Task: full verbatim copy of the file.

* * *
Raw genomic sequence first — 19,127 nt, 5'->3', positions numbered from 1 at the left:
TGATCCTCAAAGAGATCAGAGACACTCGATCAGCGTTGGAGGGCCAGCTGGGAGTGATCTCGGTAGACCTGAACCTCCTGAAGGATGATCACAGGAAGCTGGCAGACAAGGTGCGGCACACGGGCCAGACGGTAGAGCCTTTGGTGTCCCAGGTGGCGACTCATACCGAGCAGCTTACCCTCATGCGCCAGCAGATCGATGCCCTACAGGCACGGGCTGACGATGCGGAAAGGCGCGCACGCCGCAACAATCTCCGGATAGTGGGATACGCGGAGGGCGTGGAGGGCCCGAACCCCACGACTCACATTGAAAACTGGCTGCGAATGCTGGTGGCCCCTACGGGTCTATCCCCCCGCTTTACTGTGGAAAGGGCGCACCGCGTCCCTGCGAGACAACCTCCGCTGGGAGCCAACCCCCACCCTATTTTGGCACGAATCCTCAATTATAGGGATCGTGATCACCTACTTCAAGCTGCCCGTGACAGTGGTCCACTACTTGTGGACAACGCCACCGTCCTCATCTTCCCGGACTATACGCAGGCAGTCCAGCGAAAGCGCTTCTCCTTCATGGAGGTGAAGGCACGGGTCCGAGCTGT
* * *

Raw genomic sequence first — 19,127 nt, 5'->3', positions numbered from 1 at the left:
TGATCCTCAAAGAGATCAGAGACACTCGATCAGCGTTGGAGGGCCAGCTGGGAGTGATCTCGGTAGACCTGAACCTCCTGAAGGATGATCACAGGAAGCTGGCAGACAAGGTGCGGCACACGGGCCAGACGGTAGAGCCTTTGGTGTCCCAGGTGGCGACTCATACCGAGCAGCTTACCCTCATGCGCCAGCAGATCGATGCCCTACAGGCACGGGCTGACGATGCGGAAAGGCGCGCACGCCGCAACAATCTCCGGATAGTGGGATACGCGGAGGGCGTGGAGGGCCCGAACCCCACGACTCACATTGAAAACTGGCTGCGAATGCTGGTGGCCCCTACGGGTCTATCCCCCCGCTTTACTGTGGAAAGGGCGCACCGCGTCCCTGCGAGACAACCTCCGCTGGGAGCCAACCCCCACCCTATTTTGGCACGAATCCTCAATTATAGGGATCGTGATCACCTACTTCAAGCTGCCCGTGACAGTGGTCCACTACTTGTGGACAACGCCACCGTCCTCATCTTCCCGGACTATACGCAGGCAGTCCAGCGAAAGCGCTTCTCCTTCATGGAGGTGAAGGCACGGGTCCGAGCTGT